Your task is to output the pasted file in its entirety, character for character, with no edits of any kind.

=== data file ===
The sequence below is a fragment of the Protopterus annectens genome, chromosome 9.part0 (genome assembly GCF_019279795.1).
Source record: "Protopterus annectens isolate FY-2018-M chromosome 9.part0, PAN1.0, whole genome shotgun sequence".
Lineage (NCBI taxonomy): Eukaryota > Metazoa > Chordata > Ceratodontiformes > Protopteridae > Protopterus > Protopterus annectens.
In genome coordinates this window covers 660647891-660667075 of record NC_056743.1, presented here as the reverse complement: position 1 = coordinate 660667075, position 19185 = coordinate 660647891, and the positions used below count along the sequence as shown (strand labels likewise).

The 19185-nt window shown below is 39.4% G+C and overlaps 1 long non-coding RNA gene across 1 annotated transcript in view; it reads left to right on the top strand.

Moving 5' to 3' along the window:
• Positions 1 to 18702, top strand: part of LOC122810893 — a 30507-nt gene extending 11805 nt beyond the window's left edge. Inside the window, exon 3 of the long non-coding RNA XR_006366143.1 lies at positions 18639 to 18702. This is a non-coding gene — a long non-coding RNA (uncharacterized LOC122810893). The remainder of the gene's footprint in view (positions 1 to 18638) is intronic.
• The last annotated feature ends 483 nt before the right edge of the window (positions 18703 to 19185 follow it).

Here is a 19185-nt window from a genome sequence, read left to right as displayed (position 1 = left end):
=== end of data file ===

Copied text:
The sequence below is a fragment of the Protopterus annectens genome, chromosome 9.part0 (genome assembly GCF_019279795.1).
Source record: "Protopterus annectens isolate FY-2018-M chromosome 9.part0, PAN1.0, whole genome shotgun sequence".
Lineage (NCBI taxonomy): Eukaryota > Metazoa > Chordata > Ceratodontiformes > Protopteridae > Protopterus > Protopterus annectens.
In genome coordinates this window covers 660647891-660667075 of record NC_056743.1, presented here as the reverse complement: position 1 = coordinate 660667075, position 19185 = coordinate 660647891, and the positions used below count along the sequence as shown (strand labels likewise).

The 19185-nt window shown below is 39.4% G+C and overlaps 1 long non-coding RNA gene across 1 annotated transcript in view; it reads left to right on the top strand.

Moving 5' to 3' along the window:
• Positions 1 to 18702, top strand: part of LOC122810893 — a 30507-nt gene extending 11805 nt beyond the window's left edge. Inside the window, exon 3 of the long non-coding RNA XR_006366143.1 lies at positions 18639 to 18702. This is a non-coding gene — a long non-coding RNA (uncharacterized LOC122810893). The remainder of the gene's footprint in view (positions 1 to 18638) is intronic.
• The last annotated feature ends 483 nt before the right edge of the window (positions 18703 to 19185 follow it).

Here is a 19185-nt window from a genome sequence, read left to right as displayed (position 1 = left end):